PORTLAND, Ore. — Hot weather in the forecast this weekend has prompted Tualatin Valley Fire and Rescue to issue a temporary outdoor burn ban for parts of multiple counties around the Portland metro area.
The burn ban started at noon on Friday, May 12 and impacts some areas in the following counties: Washington County, Clackamas County, Yamhill County and Multnomah County.
TVF&R anticipates the burn ban to be short-term, but didn't specify when it would be lifted. The agency said the burn ban will remain in place until weather patterns chance and there's no longer a high fire risk.
The burn ban prohibits people from backyard or open burning, including burning branches and other yard debris. It also means people are barred from agricultural burning, such as crops and field burning, and debris or controlled burning.
And to anyone who thinks it looks to green outside to burn: "I’ll say that yesterday we rolled on a burn pile that got out of control, quickly ran into other fuels — timber and slash that had been put on the ground," said Stefan Myers with TVF&R. "So this is what we see, as soon as it dries out we see behavior change and people get out to burn and it increases calls for us."
People can still use barbeque grills, smokers and other cooking appliances. The burn ban also doesn't prohibit small recreational fires including portable or permanent fire pits and camp fires.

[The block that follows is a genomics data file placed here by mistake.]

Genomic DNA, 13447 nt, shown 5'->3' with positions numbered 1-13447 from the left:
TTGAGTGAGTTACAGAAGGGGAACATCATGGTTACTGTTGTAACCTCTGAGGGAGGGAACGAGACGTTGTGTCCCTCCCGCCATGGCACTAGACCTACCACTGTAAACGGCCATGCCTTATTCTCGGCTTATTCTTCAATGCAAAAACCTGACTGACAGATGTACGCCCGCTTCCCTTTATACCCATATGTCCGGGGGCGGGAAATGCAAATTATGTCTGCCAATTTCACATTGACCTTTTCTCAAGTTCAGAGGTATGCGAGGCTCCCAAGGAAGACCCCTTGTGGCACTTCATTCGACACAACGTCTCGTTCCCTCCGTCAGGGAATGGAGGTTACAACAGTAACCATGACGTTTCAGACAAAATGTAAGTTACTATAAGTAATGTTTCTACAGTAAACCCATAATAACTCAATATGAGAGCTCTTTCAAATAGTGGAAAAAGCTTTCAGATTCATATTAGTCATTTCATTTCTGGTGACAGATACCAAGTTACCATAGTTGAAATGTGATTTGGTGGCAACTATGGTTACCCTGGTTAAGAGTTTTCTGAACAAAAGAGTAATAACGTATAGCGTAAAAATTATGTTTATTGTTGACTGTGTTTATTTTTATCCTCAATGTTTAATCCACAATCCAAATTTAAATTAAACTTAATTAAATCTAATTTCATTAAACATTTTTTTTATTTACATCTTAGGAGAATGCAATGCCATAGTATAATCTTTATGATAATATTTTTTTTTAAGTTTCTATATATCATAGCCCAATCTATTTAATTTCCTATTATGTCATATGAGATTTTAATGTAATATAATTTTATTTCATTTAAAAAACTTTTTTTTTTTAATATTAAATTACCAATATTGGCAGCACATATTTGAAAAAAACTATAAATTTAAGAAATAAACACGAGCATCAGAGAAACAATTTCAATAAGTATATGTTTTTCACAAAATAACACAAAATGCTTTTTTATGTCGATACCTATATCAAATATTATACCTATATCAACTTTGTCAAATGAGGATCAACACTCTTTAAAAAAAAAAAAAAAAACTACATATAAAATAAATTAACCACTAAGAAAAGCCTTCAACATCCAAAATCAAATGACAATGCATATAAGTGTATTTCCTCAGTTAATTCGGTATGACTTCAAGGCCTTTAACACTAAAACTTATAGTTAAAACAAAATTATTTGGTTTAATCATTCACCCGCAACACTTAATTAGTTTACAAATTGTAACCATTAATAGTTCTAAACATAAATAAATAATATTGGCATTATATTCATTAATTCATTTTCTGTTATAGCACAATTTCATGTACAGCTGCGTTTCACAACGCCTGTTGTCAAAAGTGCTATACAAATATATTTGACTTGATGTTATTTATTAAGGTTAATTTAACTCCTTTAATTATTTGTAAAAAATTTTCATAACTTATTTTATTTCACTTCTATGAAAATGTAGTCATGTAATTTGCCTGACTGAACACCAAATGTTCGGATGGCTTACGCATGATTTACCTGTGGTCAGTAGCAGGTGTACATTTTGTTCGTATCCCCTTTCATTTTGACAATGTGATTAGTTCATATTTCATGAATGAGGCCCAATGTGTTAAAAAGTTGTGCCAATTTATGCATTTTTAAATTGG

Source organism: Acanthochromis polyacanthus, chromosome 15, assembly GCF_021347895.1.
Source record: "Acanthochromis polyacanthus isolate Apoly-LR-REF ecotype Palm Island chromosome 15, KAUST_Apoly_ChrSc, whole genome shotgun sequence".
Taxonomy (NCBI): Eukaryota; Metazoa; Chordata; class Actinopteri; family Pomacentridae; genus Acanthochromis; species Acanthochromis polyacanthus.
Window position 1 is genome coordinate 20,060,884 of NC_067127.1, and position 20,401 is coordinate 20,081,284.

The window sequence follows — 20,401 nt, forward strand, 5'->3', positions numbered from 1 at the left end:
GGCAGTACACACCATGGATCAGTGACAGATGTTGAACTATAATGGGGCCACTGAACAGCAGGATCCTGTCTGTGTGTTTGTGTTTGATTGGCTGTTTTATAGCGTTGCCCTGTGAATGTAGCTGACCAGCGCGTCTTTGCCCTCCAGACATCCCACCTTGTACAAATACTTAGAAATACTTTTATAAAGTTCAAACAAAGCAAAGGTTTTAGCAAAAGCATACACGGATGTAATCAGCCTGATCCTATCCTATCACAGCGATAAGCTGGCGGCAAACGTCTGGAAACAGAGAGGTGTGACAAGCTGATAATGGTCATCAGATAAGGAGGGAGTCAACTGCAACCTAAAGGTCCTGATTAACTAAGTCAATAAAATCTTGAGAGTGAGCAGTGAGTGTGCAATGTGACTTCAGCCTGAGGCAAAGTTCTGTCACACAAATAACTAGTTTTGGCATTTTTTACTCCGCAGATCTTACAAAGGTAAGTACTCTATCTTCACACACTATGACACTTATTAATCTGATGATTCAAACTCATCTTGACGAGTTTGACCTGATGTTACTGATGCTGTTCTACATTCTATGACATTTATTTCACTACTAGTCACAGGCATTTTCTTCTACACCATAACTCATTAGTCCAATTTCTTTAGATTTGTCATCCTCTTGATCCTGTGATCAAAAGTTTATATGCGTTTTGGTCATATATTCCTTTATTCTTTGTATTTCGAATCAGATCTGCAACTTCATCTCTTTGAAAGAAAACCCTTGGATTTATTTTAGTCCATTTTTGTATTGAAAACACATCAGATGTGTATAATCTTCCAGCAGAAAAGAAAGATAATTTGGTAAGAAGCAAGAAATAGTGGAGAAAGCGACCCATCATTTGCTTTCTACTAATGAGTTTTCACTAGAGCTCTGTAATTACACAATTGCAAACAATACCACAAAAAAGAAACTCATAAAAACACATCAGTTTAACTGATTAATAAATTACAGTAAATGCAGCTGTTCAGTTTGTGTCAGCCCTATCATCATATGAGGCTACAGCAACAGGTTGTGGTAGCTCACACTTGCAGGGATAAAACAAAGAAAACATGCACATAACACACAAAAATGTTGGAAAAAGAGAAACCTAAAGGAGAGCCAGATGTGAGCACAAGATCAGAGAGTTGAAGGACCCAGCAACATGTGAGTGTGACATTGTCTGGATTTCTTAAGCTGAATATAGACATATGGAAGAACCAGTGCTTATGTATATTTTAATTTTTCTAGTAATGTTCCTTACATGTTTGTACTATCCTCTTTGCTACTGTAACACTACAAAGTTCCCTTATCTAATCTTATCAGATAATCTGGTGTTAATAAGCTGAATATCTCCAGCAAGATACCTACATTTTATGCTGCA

Weekend heat advisory
The Willamette Valley and Southwest Washington will be under a heat advisory from Saturday afternoon through Sunday. The highest temperatures in the valley are forecast to be in the low to mid 90s.
The heat advisory also includes the Oregon coast, where highs are expected to be in the 70s and 80s. As of Friday morning, the Columbia River Gorge is not under an advisory.
TriMet warned Friday that high temperatures could cause MAX light rail service delays, particularly on the Green and Orange lines, although the agency said recent improvements to the overhead wires and counterweights should allow much of the system to operate normally at temperatures near 100 degrees.
Many people will be looking for ways to keep cool in the heat. Splash pads in parks are not currently open, but Portland Parks and Recreation has turned on some interactive fountains throughout the city. And if you're heading out, make sure you and your loved ones stay hydrated.
"Get your water in early, drink early in the morning and be really aware of the output of energy that you're doing in your day-to-day activity," advised Myers, who said dehydration and fatigue can set in quickly.
In Washington, the city of Vancouver has turned on water features in Esther Short Park and Vancouver Waterfront Park.
City libraries, community centers, malls and other public spaces with air conditioning are popular places for people to go to escape the heat.